COUPEVILLE, WASH. – Central Whidbey Island Fire & Rescue is considering asking voters to approve a bond this fall to renovate a fire station and replace three engines. Fire Chief Ed Hartin says the goal for the station renovation project is to improve response times as well as firefighter health and safety inside the facility.
Station 53 on Race Road in Coupeville was built 25 years ago when the fire district was a largely volunteer fire department serving 6,700 people and responding to 408 calls that year. Today Central Whidbey Island Fire & Rescue still has volunteer firefighters, but also full-time and part-time emergency personnel. The agency provides fire suppression and emergency medical services to 10,000 people and responded to 1,312 calls in 2016. (Emergency call volumes have increased 30.68% in the past seven years alone.)
Central Whidbey Island Fire and Rescue District (CWIFR) is partnering with the Whidbey Island Conservation District (WICD) and Washington Department of Natural Resources (DNR) to pilot a Firewise program with funding from the WA State Conservation Commission (WSCC) to communities in Central Whidbey. To learn more about how you can keep your home and family safe from wildfires, join us for Firewise Day.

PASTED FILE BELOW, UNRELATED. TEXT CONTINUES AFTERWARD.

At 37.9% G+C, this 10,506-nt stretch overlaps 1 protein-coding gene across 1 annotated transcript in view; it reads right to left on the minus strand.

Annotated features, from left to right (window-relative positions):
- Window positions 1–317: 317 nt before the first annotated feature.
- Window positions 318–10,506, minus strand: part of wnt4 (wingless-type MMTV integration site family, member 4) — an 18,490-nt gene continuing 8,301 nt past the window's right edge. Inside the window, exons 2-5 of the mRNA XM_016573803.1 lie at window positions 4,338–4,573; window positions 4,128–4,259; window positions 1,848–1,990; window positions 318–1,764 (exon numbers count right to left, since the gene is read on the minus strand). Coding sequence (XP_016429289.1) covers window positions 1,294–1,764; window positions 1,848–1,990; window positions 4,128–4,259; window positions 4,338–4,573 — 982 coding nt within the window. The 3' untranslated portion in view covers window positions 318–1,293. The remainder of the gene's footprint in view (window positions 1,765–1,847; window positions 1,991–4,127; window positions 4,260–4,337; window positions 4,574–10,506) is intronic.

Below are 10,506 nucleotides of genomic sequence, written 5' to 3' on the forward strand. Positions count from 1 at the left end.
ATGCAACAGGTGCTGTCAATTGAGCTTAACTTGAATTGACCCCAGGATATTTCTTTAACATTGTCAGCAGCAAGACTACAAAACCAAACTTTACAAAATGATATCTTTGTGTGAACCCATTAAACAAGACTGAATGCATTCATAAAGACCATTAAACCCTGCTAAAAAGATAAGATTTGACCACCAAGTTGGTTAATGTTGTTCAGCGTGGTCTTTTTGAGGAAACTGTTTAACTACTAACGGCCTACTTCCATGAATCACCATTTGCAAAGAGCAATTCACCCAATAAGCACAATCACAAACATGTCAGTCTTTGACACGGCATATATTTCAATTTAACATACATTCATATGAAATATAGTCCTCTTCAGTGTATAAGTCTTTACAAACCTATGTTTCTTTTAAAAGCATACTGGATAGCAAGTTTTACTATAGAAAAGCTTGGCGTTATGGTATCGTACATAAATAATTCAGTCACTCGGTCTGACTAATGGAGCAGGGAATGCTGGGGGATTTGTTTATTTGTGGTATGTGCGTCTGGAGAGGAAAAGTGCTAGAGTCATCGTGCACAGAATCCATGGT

What: Firewise Day
When: Saturday May 20, 2016 from 10:00 am to 2:00 pm
At 7:59 PM on March 6, 2017, Central Whidbey Island Fire & Rescue (CWIFR) was dispatched to a reported residential fire at 399 South Ebey Road in Coupeville. Initial reports were for a barn and house on fire. Three engines, two water tenders, and two command officers were initially dispatched to this incident, but recognizing the size of the building and water supply challenges in this area of the community, the command duty officer requested an additional engine and water tender from North Whidbey Fire Rescue.
First arriving units encountered a large barn well involved in fire with some areas starting to collapse due to the effects of the fire. Water supply was established by laying 1000’ of 5” hose from South Ebey Road and shuttling water with water tenders from a hydrant near Coupeville High School (location with the best access to refill the water tenders). The fire was confined to the Barn and vehicles involved on arrival with no extension to the nearby home.
The fire was under control by 10:00 pm, but several units remained on-scene overnight extinguishing hot spots in the collapsed structure. The last units left the scene following preliminary fire investigation at 12:01 pm on March 7, 2017. There was no indication that this was an incendiary fire, but cause and origin remain under investigation.